Iraqis, desperately seeking detainees, meet frustration
She didn't want to be a troublemaker; she's a US citizen, after all. So when American soldiers came to Jeanan Moayad's house, looking for her father, she cooperated. She showed them his medical records and her own Texas birth certificate. Her father was in Jordan, she told them, undergoing surgery. So they took her husband instead.Skip to next paragraph
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As far as she knows, her husband is not accused of any crime. But Mrs. Moayad says US troops are holding him as a human bargaining chip, telling her repeatedly that they would detain her husband until her father surrendered.
"My husband didn't do anything," says Moayad, a 35-year-old Iraqi architect who lived in Austin until she was five. Her chin trembling, she digs a tiny picture of him out of her purse, packed with documents related to his case and photos of their three children. Her husband, an architect named Dhafir Ibrahim, smiles calmly out of the scalloped frame. "He's a hostage!" she exclaims, her eyes filling with tears.
"We repudiate that absolutely," says Capt . Mark Doggett, a US military spokesman. "The coalition does not take hostages. I don't have specifics on this particular case, but I can tell you on principle that we absolutely do not take hostages such as that lady has described."
Amid a growing scandal over photographs of US soldiers abusing detained Iraqis, US occupation officials pledged last week that conditions had improved at Abu Ghraib, where Mr. Ibrahim is being held, and in other prisons in Iraq. "I will tell you that everything that goes on in Abu Ghraib today is in accordance with our procedures and policies," said Maj. Gen. Geoffrey Miller, the new head of US-run prisons in Iraq, "and is in compliance with the covenants of the Geneva Convention."
But conversations with families of detainees, as well as documents, suggest that coalition forces are still holding Iraqis who have not been charged with any crime. In a stinging 24-page report leaked last week, the International Committee of the Red Cross quoted military intelligence officers who estimated that "between 70 percent and 90 percent" of the detainees in Iraq were arrested "by mistake."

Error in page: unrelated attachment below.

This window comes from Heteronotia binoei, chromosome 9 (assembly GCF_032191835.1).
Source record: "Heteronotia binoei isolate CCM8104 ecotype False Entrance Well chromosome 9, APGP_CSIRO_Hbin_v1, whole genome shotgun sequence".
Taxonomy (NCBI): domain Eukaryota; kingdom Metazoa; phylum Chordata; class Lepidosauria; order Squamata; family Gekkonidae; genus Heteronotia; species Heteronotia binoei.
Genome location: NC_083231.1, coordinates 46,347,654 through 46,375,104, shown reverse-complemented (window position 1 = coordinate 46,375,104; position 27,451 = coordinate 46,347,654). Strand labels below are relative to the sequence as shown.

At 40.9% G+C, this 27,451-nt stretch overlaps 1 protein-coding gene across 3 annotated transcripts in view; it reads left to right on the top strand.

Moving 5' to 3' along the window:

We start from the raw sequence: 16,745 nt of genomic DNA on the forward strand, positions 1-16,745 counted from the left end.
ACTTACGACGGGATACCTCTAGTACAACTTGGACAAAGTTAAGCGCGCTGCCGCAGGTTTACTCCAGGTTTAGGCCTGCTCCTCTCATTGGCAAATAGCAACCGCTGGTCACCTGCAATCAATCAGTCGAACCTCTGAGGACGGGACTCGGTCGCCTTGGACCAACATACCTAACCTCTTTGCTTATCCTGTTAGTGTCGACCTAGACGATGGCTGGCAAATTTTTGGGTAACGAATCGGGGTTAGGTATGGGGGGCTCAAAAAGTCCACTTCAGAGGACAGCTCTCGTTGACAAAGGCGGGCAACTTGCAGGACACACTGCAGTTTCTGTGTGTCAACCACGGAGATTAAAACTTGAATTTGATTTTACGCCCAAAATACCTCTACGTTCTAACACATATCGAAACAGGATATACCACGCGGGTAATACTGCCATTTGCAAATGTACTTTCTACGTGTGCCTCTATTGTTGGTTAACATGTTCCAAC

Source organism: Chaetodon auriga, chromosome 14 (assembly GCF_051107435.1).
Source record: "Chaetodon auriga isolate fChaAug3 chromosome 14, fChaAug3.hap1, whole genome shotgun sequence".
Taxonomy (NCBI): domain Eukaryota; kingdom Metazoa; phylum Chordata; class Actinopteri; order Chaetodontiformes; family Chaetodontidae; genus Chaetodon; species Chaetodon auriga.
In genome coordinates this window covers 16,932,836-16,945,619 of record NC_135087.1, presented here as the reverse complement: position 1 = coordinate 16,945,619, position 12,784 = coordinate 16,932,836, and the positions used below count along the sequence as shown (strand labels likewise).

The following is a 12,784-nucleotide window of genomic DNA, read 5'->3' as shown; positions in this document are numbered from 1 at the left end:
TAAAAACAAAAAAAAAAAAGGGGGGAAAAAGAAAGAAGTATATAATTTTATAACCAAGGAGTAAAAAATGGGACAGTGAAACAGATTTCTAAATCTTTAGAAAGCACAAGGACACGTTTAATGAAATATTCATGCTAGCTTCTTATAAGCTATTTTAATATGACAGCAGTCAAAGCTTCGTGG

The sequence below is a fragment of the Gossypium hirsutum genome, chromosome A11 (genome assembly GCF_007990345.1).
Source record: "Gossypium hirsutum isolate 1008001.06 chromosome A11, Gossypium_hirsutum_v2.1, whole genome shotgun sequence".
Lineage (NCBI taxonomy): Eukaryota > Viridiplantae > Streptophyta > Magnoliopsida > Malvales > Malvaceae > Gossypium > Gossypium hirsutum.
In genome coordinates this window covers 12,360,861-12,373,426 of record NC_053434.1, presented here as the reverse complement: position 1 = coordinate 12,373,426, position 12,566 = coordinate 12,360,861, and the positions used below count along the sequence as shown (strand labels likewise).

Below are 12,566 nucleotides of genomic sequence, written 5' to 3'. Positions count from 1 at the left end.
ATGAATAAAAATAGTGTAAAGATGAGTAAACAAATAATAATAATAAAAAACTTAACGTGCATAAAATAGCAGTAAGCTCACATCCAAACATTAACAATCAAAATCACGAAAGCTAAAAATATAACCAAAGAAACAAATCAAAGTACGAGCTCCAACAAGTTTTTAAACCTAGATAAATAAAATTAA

In some cases, occupation forces are even holding people whom they know to be innocent - sometimes for months after the US military itself has declared them cleared of any crime. Weeks after the scandal began to snowball, and 10 days after Miller's claim, they are still holding them.
The Fourth Geneva Convention, which guarantees the rights of civilians under military occupation, forbids the use of "moral coercion" - such as holding relatives - to get information. It also prohibits punishing anyone for an offense he or she has not personally committed.
And both the Geneva Convention and international human rights law outlaw detaining people without speedy hearings and procedures for appeal. "There is a general prohibition against arbitrary incarceration," says John Quigley, an international law professor at Ohio State University. "And if they're holding somebody, they have some obligation to ascertain that there is a need to hold that person."
Sometimes even fulfilling that obligation isn't enough. On Jan. 10, American troops burst into the Abdul-Razaq family home near Baquba and handcuffed Wadhah Abdul-Razaq's brother Harith and two cousins. According to a US military letter, an informant had accused them of being in a terror cell. On March 18, a soldier drove back and delivered an apology - and the letter.